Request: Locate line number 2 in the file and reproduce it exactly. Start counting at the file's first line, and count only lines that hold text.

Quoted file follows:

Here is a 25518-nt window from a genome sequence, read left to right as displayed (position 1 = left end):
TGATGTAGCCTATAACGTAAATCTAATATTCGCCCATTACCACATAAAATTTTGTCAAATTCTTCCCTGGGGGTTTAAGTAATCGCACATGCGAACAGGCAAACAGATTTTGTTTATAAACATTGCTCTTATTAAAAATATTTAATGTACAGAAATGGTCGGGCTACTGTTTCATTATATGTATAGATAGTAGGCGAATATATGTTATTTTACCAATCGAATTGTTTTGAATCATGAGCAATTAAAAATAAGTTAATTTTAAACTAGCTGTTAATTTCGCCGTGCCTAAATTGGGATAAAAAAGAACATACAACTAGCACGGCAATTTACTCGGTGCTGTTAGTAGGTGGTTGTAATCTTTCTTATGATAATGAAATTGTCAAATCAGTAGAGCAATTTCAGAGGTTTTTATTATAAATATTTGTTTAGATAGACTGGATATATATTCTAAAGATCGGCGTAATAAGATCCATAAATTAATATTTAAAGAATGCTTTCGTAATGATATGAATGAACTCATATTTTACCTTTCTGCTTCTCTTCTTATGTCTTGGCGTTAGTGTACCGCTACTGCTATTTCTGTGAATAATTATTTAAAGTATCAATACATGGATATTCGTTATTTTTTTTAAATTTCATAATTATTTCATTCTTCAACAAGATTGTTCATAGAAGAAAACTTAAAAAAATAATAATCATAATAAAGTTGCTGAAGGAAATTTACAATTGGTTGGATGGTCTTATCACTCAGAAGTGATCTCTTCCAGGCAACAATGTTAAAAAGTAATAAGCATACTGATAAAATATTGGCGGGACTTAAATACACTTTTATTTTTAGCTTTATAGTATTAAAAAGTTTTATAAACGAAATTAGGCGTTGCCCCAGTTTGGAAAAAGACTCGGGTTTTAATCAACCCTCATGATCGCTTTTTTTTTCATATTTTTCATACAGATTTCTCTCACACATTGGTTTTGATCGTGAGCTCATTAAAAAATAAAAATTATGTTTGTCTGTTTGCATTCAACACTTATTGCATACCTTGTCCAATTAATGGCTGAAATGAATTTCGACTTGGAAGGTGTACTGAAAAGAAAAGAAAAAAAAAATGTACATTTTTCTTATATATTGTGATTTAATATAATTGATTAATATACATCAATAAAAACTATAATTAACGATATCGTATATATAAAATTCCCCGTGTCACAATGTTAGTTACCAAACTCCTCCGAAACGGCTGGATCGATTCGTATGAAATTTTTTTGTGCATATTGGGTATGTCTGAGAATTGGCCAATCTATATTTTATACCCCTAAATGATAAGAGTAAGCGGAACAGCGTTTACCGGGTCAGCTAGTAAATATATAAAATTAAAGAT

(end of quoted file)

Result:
TGATGTAGCCTATAACGTAAATCTAATATTCGCCCATTACCACATAAAATTTTGTCAAATTCTTCCCTGGGGGTTTAAGTAATCGCACATGCGAACAGGCAAACAGATTTTGTTTATAAACATTGCTCTTATTAAAAATATTTAATGTACAGAAATGGTCGGGCTACTGTTTCATTATATGTATAGATAGTAGGCGAATATATGTTATTTTACCAATCGAATTGTTTTGAATCATGAGCAATTAAAAATAAGTTAATTTTAAACTAGCTGTTAATTTCGCCGTGCCTAAATTGGGATAAAAAAGAACATACAACTAGCACGGCAATTTACTCGGTGCTGTTAGTAGGTGGTTGTAATCTTTCTTATGATAATGAAATTGTCAAATCAGTAGAGCAATTTCAGAGGTTTTTATTATAAATATTTGTTTAGATAGACTGGATATATATTCTAAAGATCGGCGTAATAAGATCCATAAATTAATATTTAAAGAATGCTTTCGTAATGATATGAATGAACTCATATTTTACCTTTCTGCTTCTCTTCTTATGTCTTGGCGTTAGTGTACCGCTACTGCTATTTCTGTGAATAATTATTTAAAGTATCAATACATGGATATTCGTTATTTTTTTTAAATTTCATAATTATTTCATTCTTCAACAAGATTGTTCATAGAAGAAAACTTAAAAAAATAATAATCATAATAAAGTTGCTGAAGGAAATTTACAATTGGTTGGATGGTCTTATCACTCAGAAGTGATCTCTTCCAGGCAACAATGTTAAAAAGTAATAAGCATACTGATAAAATATTGGCGGGACTTAAATACACTTTTATTTTTAGCTTTATAGTATTAAAAAGTTTTATAAACGAAATTAGGCGTTGCCCCAGTTTGGAAAAAGACTCGGGTTTTAATCAACCCTCATGATCGCTTTTTTTTTCATATTTTTCATACAGATTTCTCTCACACATTGGTTTTGATCGTGAGCTCATTAAAAAATAAAAATTATGTTTGTCTGTTTGCATTCAACACTTATTGCATACCTTGTCCAATTAATGGCTGAAATGAATTTCGACTTGGAAGGTGTACTGAAAAGAAAAGAAAAAAAAAATGTACATTTTTCTTATATATTGTGATTTAATATAATTGATTAATATACATCAATAAAAACTATAATTAACGATATCGTATATATAAAATTCCCCGTGTCACAATGTTAGTTACCAAACTCCTCCGAAACGGCTGGATCGATTCGTATGAAATTTTTTTGTGCATATTGGGTATGTCTGAGAATTGGCCAATCTATATTTTATACCCCTAAATGATAAGAGTAAGCGGAACAGCGTTTACCGGGTCAGCTAGTAAATATATAAAATTAAAGAT